Herald Chronicle, 2018 Leadership Franklin County—11
Bryan Boyd, HHS
hen looking at all the leaders of Franklin County, one could
note that they have their hands in many different facets.
They also tend to have a good pulse of their communi-
ties, looking for what needs to be done to improve and sustain an
area’s promising outlook.
Huntland student Bryan Boyd mimics this sentiment with a va-
riety of interests.
When he is not on the gridiron or baseball fields, he can be seen
hunting, fishing, attending Future-Farmers-of-America meetings or
Boyd will take all of that wide range of experiences to pursue be-
coming a mechanical engineer someday — a fitting choice for all that
he dabbles in.
The same can be said about journeying through Franklin County
on five separate trips that did not include repeat action.
Thanks to State Rep. David Alexander and his administrative as-
sistant, Kim Reasonover, the class got to listen to several prominent
Tennessee lawmakers that Boyd was impressed with.
Most residents don’t think a county like Franklin can have a far-
reaching impact into state government and beyond, but that is very
much the case for this county as the leadership class got to see first-
This influence impressed Boyd because of how well the county is
involved in the state government.
The influence does not just stretch out to government, it also ex-
tends out to the agriculture sector which is still the number one in-
dustry in Franklin County.
Boyd has always been very interested in the outdoors and loved
learning about how the county helps distribute goods all over the
Boyd called his experience in the program interesting and, over-
all, a good time in the program.
Elizabeth Collins, FCHS
hen one searches the depths of the ocean, it can be thrilling, excit-
ing and scary because an explorer will never really know what they
Which is precisely why explorers love getting the chance to reach the un-
known because they just might find new things about the ocean they other-
wise would overlook.
That’s exactly what occurs for students in the Leadership program as they
comb through Franklin County’s vast amount of industries and leaders that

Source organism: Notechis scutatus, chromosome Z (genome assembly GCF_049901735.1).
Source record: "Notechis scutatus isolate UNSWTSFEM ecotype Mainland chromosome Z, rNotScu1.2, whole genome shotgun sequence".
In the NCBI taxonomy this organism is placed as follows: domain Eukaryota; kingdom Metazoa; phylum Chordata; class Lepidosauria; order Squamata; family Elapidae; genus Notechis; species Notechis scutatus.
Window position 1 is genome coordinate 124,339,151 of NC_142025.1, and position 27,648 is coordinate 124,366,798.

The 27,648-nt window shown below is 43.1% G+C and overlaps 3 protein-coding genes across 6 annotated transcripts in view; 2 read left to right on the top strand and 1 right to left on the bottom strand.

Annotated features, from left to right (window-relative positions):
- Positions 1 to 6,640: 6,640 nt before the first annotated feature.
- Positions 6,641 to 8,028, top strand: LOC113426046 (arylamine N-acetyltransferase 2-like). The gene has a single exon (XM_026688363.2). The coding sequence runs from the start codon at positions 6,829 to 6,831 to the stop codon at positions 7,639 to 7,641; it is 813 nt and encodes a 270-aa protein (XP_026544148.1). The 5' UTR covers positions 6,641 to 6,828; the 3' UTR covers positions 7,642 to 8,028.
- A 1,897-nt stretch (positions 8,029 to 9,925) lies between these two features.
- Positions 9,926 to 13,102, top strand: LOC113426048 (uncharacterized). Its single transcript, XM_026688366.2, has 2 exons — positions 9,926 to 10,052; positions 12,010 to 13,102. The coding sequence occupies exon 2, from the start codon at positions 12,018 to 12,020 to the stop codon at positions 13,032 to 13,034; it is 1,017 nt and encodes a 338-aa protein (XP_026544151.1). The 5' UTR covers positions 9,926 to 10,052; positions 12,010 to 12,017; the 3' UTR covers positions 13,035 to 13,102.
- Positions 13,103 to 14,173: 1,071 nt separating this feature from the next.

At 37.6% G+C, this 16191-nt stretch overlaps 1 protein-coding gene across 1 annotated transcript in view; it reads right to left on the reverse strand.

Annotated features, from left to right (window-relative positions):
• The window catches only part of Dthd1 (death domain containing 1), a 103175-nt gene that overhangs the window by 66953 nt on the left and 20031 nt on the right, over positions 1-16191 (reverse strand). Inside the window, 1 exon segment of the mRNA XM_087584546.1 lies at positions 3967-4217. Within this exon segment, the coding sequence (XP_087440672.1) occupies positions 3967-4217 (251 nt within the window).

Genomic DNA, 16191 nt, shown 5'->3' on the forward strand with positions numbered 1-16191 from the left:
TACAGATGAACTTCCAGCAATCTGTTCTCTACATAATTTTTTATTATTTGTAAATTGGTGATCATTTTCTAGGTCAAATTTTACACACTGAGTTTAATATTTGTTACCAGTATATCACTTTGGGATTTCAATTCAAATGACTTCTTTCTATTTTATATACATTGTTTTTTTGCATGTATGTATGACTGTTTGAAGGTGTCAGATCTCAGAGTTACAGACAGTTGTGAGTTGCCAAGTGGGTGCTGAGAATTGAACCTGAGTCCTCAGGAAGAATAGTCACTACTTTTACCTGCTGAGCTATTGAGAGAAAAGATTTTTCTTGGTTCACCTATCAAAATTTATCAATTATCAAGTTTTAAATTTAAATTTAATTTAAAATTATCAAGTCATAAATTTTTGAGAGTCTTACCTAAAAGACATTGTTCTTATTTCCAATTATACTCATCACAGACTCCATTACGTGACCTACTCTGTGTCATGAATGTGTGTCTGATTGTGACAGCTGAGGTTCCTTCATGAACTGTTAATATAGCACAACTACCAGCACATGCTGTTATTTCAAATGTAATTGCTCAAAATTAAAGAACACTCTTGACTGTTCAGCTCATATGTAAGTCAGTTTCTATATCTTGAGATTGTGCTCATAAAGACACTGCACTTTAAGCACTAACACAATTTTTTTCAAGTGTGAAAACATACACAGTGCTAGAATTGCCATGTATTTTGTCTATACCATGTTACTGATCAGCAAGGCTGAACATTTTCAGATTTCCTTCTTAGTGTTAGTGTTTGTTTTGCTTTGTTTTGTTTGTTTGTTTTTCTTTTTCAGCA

make the county what is today.
For future computer engineer and marine biologist Elizabeth Collins, she
really enjoyed the opportunity to see different places in the county that she
would not have been able to see otherwise.
Some of the vastness that was explored was going to see the Nissan and
Infiniti plants, Phoenix Boats and touring the prestigious University of the
South in Sewanee.
However for Collins, agriculture day was her favorite over the others due
to some of the unique experiences she underwent on those days.
“Agriculture Day was my favorite because I love nature, and going to the
cow farm was really fun because we got to milk the cows,” Collins said. “The
cotton gin tour was also awesome because I had never seen the behind-the-
scenes of that process before.”
Many of the days were spent with information being handed out by the
speakers at various sites along the Leadership tour schedule.
Collins’ overall thought about the whole experience is that it was infor-
mational, fun and educational.
The program provided an opportunity for students to see all of what
Franklin County has to offer, but at the same time, it provided students with
a chance to make connections with others in the class, an experience that
probably wouldn’t have happened without being involved in Leadership.
Collins said that having the adult and students together in class was great
because the students could get to know the adults who might be able to help
them with their future career plans. She added that residents should take
part in the program to meet new people and learn the history of the county
that they live in.
Collins did acknowledge that she did not know what to expect, but it
was an amazing experience, learning things about leadership and Franklin
Bryan Boyd, left, with fellow Leadership student Blake